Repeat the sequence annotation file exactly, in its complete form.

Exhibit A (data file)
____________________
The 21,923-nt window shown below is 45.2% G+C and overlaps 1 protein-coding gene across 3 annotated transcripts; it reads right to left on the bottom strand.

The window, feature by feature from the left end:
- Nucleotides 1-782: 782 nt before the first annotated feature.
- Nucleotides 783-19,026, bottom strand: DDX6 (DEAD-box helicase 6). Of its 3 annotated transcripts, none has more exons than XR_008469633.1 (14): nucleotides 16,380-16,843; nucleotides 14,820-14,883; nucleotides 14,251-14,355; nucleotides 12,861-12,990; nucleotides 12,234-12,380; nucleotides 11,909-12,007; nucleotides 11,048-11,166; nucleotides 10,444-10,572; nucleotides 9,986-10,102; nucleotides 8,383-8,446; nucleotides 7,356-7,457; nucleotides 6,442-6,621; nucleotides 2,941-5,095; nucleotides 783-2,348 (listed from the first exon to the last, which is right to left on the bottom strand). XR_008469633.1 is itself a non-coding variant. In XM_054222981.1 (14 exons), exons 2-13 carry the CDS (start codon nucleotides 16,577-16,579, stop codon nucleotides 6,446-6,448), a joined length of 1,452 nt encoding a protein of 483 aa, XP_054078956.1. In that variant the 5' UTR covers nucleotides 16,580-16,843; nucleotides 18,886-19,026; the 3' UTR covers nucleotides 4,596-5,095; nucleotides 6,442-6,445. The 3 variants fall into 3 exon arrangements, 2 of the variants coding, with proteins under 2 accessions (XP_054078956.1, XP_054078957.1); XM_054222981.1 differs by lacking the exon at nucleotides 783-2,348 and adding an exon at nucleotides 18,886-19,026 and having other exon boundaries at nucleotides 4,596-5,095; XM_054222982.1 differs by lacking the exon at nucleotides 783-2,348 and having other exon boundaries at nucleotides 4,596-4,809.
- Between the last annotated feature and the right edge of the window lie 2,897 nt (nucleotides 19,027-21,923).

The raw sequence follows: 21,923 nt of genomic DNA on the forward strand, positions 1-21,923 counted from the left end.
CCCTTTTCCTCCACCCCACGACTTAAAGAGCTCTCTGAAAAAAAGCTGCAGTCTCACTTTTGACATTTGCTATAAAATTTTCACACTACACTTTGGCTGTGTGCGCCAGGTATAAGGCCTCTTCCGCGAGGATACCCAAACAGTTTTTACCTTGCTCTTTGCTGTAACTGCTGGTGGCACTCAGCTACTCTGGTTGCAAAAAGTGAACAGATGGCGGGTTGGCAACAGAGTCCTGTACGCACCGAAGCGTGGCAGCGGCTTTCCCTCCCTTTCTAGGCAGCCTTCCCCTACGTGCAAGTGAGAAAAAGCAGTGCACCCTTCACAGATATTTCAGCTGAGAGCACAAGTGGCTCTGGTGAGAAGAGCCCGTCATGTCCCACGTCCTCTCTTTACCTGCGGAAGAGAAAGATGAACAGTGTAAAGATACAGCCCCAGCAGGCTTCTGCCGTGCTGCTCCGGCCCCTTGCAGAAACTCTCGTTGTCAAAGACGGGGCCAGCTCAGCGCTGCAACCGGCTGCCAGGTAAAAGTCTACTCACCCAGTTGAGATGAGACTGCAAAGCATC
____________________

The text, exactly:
The 21,923-nt window shown below is 45.2% G+C and overlaps 1 protein-coding gene across 3 annotated transcripts; it reads right to left on the bottom strand.

The window, feature by feature from the left end:
- Nucleotides 1-782: 782 nt before the first annotated feature.
- Nucleotides 783-19,026, bottom strand: DDX6 (DEAD-box helicase 6). Of its 3 annotated transcripts, none has more exons than XR_008469633.1 (14): nucleotides 16,380-16,843; nucleotides 14,820-14,883; nucleotides 14,251-14,355; nucleotides 12,861-12,990; nucleotides 12,234-12,380; nucleotides 11,909-12,007; nucleotides 11,048-11,166; nucleotides 10,444-10,572; nucleotides 9,986-10,102; nucleotides 8,383-8,446; nucleotides 7,356-7,457; nucleotides 6,442-6,621; nucleotides 2,941-5,095; nucleotides 783-2,348 (listed from the first exon to the last, which is right to left on the bottom strand). XR_008469633.1 is itself a non-coding variant. In XM_054222981.1 (14 exons), exons 2-13 carry the CDS (start codon nucleotides 16,577-16,579, stop codon nucleotides 6,446-6,448), a joined length of 1,452 nt encoding a protein of 483 aa, XP_054078956.1. In that variant the 5' UTR covers nucleotides 16,580-16,843; nucleotides 18,886-19,026; the 3' UTR covers nucleotides 4,596-5,095; nucleotides 6,442-6,445. The 3 variants fall into 3 exon arrangements, 2 of the variants coding, with proteins under 2 accessions (XP_054078956.1, XP_054078957.1); XM_054222981.1 differs by lacking the exon at nucleotides 783-2,348 and adding an exon at nucleotides 18,886-19,026 and having other exon boundaries at nucleotides 4,596-5,095; XM_054222982.1 differs by lacking the exon at nucleotides 783-2,348 and having other exon boundaries at nucleotides 4,596-4,809.
- Between the last annotated feature and the right edge of the window lie 2,897 nt (nucleotides 19,027-21,923).

The raw sequence follows: 21,923 nt of genomic DNA on the forward strand, positions 1-21,923 counted from the left end.
CCCTTTTCCTCCACCCCACGACTTAAAGAGCTCTCTGAAAAAAAGCTGCAGTCTCACTTTTGACATTTGCTATAAAATTTTCACACTACACTTTGGCTGTGTGCGCCAGGTATAAGGCCTCTTCCGCGAGGATACCCAAACAGTTTTTACCTTGCTCTTTGCTGTAACTGCTGGTGGCACTCAGCTACTCTGGTTGCAAAAAGTGAACAGATGGCGGGTTGGCAACAGAGTCCTGTACGCACCGAAGCGTGGCAGCGGCTTTCCCTCCCTTTCTAGGCAGCCTTCCCCTACGTGCAAGTGAGAAAAAGCAGTGCACCCTTCACAGATATTTCAGCTGAGAGCACAAGTGGCTCTGGTGAGAAGAGCCCGTCATGTCCCACGTCCTCTCTTTACCTGCGGAAGAGAAAGATGAACAGTGTAAAGATACAGCCCCAGCAGGCTTCTGCCGTGCTGCTCCGGCCCCTTGCAGAAACTCTCGTTGTCAAAGACGGGGCCAGCTCAGCGCTGCAACCGGCTGCCAGGTAAAAGTCTACTCACCCAGTTGAGATGAGACTGCAAAGCATC